LAFD History – The 9-11 Attack on the World Trade Center and the Impact on the Emergency Responders and Families

August 31, 2018

September 11, 2001 reinvigorated America’s gratitude for all firefighters’ efforts. In response to the terrorist attacks that destroyed the World Trade Center, FEMA activated the LAFD CA-TF 1 (California Urban Search & Rescue Task Force 1) with 70 members and a Critical Incident Stress Management Team (CISM). The military aircraft transporting our US&R team was the first aircraft in the sky after the attack. Their mission included search and rescue, body extrication, and assistance in the use of canine search teams. The CISM mission evolved into a completely unprecedented Firefighter Assistance Program, which was delivered at and near ground zero as well as other sites. Working with many other agencies for the first-time, FEMA honored the combined efforts by making the teams the first FEMA sponsored program in the history of CISM. Several LAFD Officers were also sent as a part of the Incident Support Team for the Task forces sent to the disaster.

The following story was written by Father Christion Van Liefde for the 2001 Issue of the Fireman’s Grapevine. This is his personal story of his experience. I added the photos to the article for this publication.
Frank Borden


“Dearest Sisters and Brothers,

As most of you know, I had the privilege of going to New York with a team of about 100 firefighters from our Los Angeles Fire department. I say privilege because it was that, a privilege for me to represent our department and our church in this very difficult situation. I’ve had a chance to speak to many of you about this experience, but I wanted to send this out to everyone on my list, so you’re all aware of what happened to me.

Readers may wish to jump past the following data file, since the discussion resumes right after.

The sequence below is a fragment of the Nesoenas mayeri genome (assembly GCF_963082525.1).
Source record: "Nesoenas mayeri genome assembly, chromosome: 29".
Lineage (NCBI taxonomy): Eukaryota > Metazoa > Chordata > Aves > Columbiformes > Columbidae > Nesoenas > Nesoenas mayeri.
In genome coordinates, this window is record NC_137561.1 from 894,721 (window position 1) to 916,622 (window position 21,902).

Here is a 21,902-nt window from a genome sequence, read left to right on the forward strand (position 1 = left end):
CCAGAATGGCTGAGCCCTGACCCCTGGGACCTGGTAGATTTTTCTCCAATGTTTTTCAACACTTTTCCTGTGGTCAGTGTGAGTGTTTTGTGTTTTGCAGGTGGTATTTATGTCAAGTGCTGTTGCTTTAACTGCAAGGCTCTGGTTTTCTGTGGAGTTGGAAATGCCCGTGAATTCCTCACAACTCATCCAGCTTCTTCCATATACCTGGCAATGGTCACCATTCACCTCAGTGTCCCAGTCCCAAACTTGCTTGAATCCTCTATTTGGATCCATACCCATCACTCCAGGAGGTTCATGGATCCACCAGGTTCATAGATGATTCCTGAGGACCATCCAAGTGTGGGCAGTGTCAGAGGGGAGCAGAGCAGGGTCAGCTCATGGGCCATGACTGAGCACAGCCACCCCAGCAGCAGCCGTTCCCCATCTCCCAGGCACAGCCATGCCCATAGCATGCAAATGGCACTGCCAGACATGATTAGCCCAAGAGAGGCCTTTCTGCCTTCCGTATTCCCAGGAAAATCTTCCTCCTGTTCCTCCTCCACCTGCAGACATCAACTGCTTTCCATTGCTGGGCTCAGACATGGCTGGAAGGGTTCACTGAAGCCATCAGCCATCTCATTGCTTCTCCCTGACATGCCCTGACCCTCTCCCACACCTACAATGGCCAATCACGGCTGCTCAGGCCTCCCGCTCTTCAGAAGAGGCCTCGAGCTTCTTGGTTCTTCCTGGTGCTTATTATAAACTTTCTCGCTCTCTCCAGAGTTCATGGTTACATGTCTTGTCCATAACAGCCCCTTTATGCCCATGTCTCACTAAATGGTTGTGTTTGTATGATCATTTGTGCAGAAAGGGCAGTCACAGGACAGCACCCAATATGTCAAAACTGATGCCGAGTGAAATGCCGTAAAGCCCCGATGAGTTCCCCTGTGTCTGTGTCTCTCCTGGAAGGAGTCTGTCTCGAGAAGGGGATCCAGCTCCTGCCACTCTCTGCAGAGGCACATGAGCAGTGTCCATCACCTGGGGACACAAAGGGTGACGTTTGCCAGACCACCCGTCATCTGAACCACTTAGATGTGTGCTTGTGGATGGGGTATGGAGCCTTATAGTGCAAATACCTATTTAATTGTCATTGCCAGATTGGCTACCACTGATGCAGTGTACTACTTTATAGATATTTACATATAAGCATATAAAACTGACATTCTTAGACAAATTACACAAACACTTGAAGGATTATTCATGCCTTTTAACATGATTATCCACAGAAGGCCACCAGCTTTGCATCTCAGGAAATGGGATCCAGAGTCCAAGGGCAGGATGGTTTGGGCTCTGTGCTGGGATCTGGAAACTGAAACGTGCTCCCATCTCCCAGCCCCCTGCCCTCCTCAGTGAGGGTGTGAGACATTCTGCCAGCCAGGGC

Like most of you, I was shocked and speechless as I watched the news that morning and saw the collapse of the Twin Towers and the attack on the Pentagon. Our fire department received a call from FEMA (Federal Emergency Management Agency) and preparations were made to send our LAFD USAR (Urban Search & Rescue) Task Force to New York. These are a group of about 70 firefighters who have been specially trained in search and rescue in collapsed buildings. Within about 12 hours, they were on their way to New York via the US Air Force transport planes.

On Wednesday, September 12, I received a call from our fire department asking me if I could go to New York to assist with CISM (Critical Incident Stress Management). This is a fancy word for counseling people who have gone through a serious emotional trauma. With the support of the other priests in the parish, I was able to clear my calendar and make myself available. On Thursday, September 13, our CISM team (23 chaplains and counselors from our department) went to Los Angeles Airport to go to New York. We were actually on the plane and ready to go, but the flight was cancelled because the airports in New York were shut down again. We finally got a flight out on Saturday, September 15, and arrived in New York about 6:00PM.